COLUMBIA, SC (WIS) - Gov. Nikki Haley says South Carolina's latest spending plan will help the state's students, health services, and law enforcement agencies.
Haley says the budget begins to address the new realities of the state's pension system while bolstering mental health programs and efforts to combat substance abuse and domestic violence.
But Haley has problems with other parts of the budget and issued 51 vetoes targeting a total of $41,145,000 in spending.
In a letter to House Speaker Jay Lucas, Haley says some items in the budget "represent the worst kind of legislative deal-making—pork, pet projects, earmarks, and micromanagement of state agencies."
"It's not to say these projects aren't valuable. It's not to say that these projects aren't doing good in the community. It's to say that this is not the job of the taxpayers of South Carolina," Haley said. "That these are earmarks for a special person and a special place because of a special legislator. And that's the part that's wrong with an earmark."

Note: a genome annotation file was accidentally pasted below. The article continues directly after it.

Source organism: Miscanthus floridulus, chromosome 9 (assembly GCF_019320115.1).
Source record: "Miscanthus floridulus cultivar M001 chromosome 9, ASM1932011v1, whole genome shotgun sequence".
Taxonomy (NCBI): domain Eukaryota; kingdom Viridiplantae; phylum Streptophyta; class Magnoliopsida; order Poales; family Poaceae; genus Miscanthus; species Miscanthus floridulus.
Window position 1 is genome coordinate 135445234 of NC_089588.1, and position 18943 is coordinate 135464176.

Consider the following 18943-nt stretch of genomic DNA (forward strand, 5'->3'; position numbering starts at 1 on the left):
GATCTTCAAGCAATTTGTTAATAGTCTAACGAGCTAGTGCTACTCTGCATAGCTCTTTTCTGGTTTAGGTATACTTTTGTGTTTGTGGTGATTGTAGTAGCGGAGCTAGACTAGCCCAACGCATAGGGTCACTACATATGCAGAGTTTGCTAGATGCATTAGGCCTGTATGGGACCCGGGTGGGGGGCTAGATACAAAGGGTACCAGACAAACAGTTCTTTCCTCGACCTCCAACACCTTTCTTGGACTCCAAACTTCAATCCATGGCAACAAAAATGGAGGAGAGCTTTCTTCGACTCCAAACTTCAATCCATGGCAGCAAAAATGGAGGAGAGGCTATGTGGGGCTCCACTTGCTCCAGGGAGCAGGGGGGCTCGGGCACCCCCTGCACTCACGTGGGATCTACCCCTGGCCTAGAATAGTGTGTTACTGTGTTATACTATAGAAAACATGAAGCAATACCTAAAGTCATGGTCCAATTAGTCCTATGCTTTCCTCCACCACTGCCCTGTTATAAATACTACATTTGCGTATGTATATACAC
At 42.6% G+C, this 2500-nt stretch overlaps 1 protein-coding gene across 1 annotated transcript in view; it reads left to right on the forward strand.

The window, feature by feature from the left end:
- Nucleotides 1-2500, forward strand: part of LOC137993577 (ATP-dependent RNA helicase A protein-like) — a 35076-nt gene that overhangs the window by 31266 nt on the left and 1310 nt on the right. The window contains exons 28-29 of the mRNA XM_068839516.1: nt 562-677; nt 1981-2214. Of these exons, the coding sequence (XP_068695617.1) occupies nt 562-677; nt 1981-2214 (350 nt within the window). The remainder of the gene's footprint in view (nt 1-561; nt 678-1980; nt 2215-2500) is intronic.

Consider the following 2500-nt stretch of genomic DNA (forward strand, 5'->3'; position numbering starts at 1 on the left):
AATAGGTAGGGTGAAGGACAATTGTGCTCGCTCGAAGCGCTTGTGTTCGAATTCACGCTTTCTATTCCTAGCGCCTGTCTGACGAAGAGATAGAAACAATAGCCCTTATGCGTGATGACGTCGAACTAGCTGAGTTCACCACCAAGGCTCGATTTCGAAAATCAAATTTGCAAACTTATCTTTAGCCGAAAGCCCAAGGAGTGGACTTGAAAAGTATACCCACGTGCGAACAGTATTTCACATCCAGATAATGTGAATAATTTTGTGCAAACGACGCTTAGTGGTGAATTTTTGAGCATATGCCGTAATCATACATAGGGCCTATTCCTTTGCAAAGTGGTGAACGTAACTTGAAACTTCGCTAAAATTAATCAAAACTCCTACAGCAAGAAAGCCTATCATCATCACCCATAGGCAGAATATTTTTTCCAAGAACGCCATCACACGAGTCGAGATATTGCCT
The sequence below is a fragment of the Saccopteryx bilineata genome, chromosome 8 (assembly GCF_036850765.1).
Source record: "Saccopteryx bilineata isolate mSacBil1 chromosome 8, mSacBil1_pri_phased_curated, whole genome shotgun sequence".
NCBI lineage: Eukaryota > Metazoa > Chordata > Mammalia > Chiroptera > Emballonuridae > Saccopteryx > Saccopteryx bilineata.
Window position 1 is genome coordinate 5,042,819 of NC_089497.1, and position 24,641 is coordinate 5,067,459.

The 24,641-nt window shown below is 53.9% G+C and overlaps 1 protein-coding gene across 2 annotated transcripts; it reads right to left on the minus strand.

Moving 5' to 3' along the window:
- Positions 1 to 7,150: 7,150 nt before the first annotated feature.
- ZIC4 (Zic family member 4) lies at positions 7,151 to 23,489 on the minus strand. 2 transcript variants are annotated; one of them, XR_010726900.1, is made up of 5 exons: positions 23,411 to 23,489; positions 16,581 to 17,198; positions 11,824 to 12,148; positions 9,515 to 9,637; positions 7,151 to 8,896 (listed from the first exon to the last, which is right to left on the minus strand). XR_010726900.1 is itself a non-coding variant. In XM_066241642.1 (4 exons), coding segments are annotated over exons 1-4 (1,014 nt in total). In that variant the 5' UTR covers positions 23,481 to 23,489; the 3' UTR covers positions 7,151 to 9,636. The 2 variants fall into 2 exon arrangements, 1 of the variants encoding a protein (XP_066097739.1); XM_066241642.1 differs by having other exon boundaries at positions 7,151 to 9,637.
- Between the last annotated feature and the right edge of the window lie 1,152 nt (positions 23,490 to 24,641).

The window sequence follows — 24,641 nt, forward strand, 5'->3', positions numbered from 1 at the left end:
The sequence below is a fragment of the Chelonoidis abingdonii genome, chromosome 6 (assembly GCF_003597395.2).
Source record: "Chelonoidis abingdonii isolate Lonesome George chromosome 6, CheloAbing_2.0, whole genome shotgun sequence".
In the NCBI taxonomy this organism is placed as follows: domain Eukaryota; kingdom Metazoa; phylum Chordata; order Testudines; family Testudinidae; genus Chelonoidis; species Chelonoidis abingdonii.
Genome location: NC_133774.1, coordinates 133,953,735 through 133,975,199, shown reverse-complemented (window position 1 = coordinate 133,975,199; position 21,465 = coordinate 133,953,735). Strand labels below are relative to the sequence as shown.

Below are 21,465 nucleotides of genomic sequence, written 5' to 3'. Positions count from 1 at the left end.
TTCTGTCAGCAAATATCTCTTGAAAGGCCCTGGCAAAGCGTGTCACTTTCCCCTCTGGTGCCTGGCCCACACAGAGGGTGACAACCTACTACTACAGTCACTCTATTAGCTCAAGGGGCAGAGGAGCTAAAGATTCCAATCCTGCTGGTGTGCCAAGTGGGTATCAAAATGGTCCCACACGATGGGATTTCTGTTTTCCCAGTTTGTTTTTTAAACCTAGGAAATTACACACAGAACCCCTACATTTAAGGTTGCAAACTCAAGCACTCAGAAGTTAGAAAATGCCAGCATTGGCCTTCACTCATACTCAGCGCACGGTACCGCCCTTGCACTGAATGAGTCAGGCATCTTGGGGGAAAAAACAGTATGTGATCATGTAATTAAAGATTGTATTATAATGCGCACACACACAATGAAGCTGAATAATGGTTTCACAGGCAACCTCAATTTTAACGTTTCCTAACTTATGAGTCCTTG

Haley took special aim at Parks, Recreation, and Tourism with two vetoes slicing out a total of $8 million including $3 million for sports marketing.
Haley also raises questions about the General Assembly's use of provisos in budgets, calling some of them "short-sighted."
Several provisos in the FY 2016-2017 budget, including those involving South Carolina State University, Department of Revenue redevelopment fees and DMV sales taxes are now unnecessary according to the governor's office, because of legislation recently signed into law by Haley.
She also vetoed a proviso to do a feasibility study on moving the Confederate Relic Room and Military Museum to Charleston and the location of the Hunley.
Speaking of museums, Charleston also loses another $3 million for a Medal of Honor Museum.
In one of the stranger vetoes, Haley killed a proposed program to catch, tag, and release a group of coyotes so any bounty hunter who got one would win a lifetime hunting license.
Haley also spoke about the ongoing need for ethics reform.
"We have two ethics reforms bills that we have worked hard for four years. They are both in conference committee. We were promised by both the house and the Senate that they would not leave until they gave us those bills, I'm going to hold them at their word," Haley said.